Ok, I know I am reaching here a little on recent comments made by Chicago White Sox slugger, Jose Abreu, but the message to youth baseball coaches and parents is undeniable. Jose says the major leagues play too many games. It is not that big of a stretch to say that too many youth baseball teams play too much. If so much baseball causes Jose to struggle with the long season, what about kids half his age, and not nearly as well compensated. Just joking with that last part, but too many games and too much playing in general does not help youth ballplayers' futures in the sport.
Jose Abreu was being honest, which is very refreshing, when he talked about the amount of baseball games played in a season. As one who has gone through a major league grind, I know what he is talking about, the "Dog Days of August," are here, and they are more difficult than one might think. Major league baseball is seven straight months of doing the same thing day after day, hour upon hour. When days off come, they usually are for travel, and any free hours away from the game are spent thinking of the previous game and mentally preparing for the next. It is all consuming, where the mind cannot escape baseball, no matter how much one tries. It can be a lonely, isolating existence, especially when having a disappointing season, and I know about those.
"We play so many games, you get to a point you want (the season) to end,'' Abreu told USA TODAY Sports in Spanish. " It's too much, but that's what you have to deal with and you've got to be strong. I've been counting down since the 58thgame and we still have (41) left. Wow. It's not so much that you get tired, but you spend so much time away from your family, and I'm a family guy. I want to be with them.''
The point is unmistakable in that even major league caliber players, who obviously love the game and have prepared their entire lives for the grind, feel the season is too long. In the same USA Today article, it says Jose was used to playing 90 games a year in his native community, so jumping to 162, along with 30 or so in spring training is quite an adjustment. But hey, I and no one else is going to cry for major league players, who are very well paid and physically mature for surviving those dog days. It also helps that Jose is having such a fabulous rookie season, because those comments would get ridicule if made by a player who wasn't' having that great of year.
Now, to expand on my point - If major league players tire, physically for sure, but mostly mentally, to play that much, what about the youth ballplayers playing up to 60, 70, 80 on up, games a year? That is happening, and the effects are usually more damaging than just surviving the dog days. "Too much," as Jose Abreu mentions, erodes kids' desire to continue playing, and as any youth coach knows, nothing is worst than coaching emotionally tired, disinterested players.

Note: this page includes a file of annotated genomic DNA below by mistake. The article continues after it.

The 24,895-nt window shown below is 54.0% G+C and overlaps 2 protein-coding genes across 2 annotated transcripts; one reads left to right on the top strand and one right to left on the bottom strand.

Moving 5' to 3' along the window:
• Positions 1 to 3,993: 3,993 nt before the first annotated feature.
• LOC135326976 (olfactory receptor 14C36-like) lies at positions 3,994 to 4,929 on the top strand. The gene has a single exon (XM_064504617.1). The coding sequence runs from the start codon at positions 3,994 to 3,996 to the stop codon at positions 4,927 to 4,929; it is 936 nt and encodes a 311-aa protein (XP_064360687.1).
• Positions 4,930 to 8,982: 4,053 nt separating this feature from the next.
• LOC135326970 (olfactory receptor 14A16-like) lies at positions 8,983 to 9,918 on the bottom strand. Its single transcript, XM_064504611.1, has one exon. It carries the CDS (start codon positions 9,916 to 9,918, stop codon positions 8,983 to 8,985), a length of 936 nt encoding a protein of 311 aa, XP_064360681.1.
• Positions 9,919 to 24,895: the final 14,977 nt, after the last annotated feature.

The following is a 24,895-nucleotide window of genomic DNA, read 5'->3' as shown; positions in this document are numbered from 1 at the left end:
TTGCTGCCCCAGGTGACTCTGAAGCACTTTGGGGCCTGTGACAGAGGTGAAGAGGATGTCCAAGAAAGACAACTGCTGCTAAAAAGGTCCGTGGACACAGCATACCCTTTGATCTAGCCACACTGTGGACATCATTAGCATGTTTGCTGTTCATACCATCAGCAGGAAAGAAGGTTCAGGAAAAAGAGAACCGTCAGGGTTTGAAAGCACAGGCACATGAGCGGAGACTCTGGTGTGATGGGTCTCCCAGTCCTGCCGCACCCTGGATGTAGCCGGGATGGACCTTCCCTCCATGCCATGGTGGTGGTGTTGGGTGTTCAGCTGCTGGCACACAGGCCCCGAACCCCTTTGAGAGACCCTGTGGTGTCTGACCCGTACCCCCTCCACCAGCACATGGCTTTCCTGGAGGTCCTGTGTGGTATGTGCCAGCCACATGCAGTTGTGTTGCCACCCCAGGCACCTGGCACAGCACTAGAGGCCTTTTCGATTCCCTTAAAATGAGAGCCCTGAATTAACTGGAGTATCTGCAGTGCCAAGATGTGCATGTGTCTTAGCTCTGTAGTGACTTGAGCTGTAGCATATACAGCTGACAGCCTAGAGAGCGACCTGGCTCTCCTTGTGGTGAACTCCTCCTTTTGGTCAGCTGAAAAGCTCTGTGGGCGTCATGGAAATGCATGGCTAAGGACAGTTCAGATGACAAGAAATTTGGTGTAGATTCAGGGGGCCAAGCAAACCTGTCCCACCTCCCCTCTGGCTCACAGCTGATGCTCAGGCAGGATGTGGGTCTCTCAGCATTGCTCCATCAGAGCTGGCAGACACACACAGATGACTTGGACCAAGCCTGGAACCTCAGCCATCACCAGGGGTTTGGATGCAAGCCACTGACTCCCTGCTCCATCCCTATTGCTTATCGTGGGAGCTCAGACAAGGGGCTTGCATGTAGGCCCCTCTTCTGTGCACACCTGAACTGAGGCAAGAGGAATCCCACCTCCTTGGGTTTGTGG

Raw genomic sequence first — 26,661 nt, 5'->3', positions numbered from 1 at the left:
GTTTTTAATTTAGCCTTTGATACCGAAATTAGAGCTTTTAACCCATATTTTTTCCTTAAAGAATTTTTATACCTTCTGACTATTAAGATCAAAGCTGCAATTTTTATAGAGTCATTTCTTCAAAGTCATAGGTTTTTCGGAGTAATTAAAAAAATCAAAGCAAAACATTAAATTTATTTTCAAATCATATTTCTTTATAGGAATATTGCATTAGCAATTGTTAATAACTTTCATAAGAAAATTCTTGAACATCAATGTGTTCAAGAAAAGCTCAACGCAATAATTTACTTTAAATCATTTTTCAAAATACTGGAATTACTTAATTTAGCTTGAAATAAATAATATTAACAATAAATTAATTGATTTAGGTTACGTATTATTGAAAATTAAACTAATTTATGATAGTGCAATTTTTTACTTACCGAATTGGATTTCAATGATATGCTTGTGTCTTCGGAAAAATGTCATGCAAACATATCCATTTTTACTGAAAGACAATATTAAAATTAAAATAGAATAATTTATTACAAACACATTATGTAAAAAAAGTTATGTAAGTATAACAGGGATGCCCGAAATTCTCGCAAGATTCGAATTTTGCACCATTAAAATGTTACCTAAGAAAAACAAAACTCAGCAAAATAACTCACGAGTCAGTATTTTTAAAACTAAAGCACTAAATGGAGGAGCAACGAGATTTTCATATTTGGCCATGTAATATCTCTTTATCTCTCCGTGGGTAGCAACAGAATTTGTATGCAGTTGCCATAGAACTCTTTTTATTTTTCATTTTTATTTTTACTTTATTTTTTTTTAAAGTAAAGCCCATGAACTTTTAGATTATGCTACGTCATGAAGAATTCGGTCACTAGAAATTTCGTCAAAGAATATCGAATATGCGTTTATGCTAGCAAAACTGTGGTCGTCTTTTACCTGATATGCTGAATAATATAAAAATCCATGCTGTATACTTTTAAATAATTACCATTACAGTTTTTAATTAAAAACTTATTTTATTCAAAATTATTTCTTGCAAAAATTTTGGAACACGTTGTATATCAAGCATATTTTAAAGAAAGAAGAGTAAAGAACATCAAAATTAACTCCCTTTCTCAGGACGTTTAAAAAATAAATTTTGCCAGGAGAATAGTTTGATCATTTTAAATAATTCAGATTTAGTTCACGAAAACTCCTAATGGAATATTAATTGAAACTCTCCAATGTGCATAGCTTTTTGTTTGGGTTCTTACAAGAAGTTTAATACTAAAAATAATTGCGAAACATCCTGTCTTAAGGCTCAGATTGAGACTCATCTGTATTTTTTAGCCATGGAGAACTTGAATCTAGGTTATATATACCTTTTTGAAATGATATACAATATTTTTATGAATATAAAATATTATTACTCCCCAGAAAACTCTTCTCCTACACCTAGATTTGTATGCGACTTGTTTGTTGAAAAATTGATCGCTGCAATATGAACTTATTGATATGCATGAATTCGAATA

Even for youth that do not play that many games, many teams practice almost year round, creating the same mental fatigue. Youth may not be away from their families playing ball, but many are away from friends, who may not be on their same teams or play the sport. Being away from best friends may take a toll on whether playing so much is worth it. False adult thinking, that young players will fall way behind with their skills from time off leads to over scheduling youth. Adults should realize that players will catch up quickly after breaks, especially when they are hungry to play and work, because they are not mentally exhausted. Thinking long-term for serious ballplayers by avoiding burnout is better than worrying about players falling behind a little in the present.
Youth baseball coaches and organizations must have limits to the amount of games and months of playing, so the burnout factor does not come into play at the youth level. Many coaches and parents take it as a source of pride when they mention, "Our kids played over 80 games last year." Very impressive, I nod' when inside I am shaking my head just wondering how many of those players will want to keep playing baseball many years hence. Limiting games and length of season, and adding some quality practice time would advance kid's futures more, with more rest days and off months built into the schedules.
Finally, it helps major league players survive the season when their team are in the playoff hunt, giving them a little extra mental boost, knowing their hard work may end with a celebration. If his team was in contention, Jose Abreu may not have started the countdown, but that is not the case so far. Similarly, it helps youth teams who win much more than they lose, as they keep up positive states of mind which helps keep fatigue away.
After playing major league baseball, Jack Perconte has taught baseball and softball since 1988 and offered valuable coaching training too. He has helped numerous youth players reach their potential, as well as having helped parents and coaches navigate their way through the challenging world of youth sports. Jack is one of the leading authorities in the areas of youth baseball training and coaching training advice.All Jack Perconte articles are used with copyright permission.
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